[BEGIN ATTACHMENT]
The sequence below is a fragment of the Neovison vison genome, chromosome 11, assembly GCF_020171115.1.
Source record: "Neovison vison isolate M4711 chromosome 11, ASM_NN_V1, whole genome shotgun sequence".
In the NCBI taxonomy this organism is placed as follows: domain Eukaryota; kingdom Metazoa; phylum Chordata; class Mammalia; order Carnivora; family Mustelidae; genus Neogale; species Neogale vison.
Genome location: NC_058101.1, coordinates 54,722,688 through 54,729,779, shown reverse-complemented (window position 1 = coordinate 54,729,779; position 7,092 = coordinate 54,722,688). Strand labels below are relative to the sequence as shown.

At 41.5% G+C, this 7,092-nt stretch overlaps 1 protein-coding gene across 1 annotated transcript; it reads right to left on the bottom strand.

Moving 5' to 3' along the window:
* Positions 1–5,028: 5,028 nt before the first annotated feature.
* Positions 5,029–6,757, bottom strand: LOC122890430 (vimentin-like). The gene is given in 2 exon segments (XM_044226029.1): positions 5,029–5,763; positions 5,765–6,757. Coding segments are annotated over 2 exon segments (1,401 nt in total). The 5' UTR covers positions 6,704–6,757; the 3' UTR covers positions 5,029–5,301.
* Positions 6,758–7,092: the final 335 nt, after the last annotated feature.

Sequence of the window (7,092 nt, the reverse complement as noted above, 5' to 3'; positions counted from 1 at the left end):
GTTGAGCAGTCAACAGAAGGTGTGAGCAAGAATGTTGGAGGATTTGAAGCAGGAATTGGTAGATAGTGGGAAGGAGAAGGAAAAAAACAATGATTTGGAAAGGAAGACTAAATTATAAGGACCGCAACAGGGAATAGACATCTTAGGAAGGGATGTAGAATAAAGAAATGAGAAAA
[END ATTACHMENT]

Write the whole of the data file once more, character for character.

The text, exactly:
The sequence below is a fragment of the Neovison vison genome, chromosome 11, assembly GCF_020171115.1.
Source record: "Neovison vison isolate M4711 chromosome 11, ASM_NN_V1, whole genome shotgun sequence".
In the NCBI taxonomy this organism is placed as follows: domain Eukaryota; kingdom Metazoa; phylum Chordata; class Mammalia; order Carnivora; family Mustelidae; genus Neogale; species Neogale vison.
Genome location: NC_058101.1, coordinates 54,722,688 through 54,729,779, shown reverse-complemented (window position 1 = coordinate 54,729,779; position 7,092 = coordinate 54,722,688). Strand labels below are relative to the sequence as shown.

At 41.5% G+C, this 7,092-nt stretch overlaps 1 protein-coding gene across 1 annotated transcript; it reads right to left on the bottom strand.

Moving 5' to 3' along the window:
* Positions 1–5,028: 5,028 nt before the first annotated feature.
* Positions 5,029–6,757, bottom strand: LOC122890430 (vimentin-like). The gene is given in 2 exon segments (XM_044226029.1): positions 5,029–5,763; positions 5,765–6,757. Coding segments are annotated over 2 exon segments (1,401 nt in total). The 5' UTR covers positions 6,704–6,757; the 3' UTR covers positions 5,029–5,301.
* Positions 6,758–7,092: the final 335 nt, after the last annotated feature.

Sequence of the window (7,092 nt, the reverse complement as noted above, 5' to 3'; positions counted from 1 at the left end):
GTTGAGCAGTCAACAGAAGGTGTGAGCAAGAATGTTGGAGGATTTGAAGCAGGAATTGGTAGATAGTGGGAAGGAGAAGGAAAAAAACAATGATTTGGAAAGGAAGACTAAATTATAAGGACCGCAACAGGGAATAGACATCTTAGGAAGGGATGTAGAATAAAGAAATGAGAAAA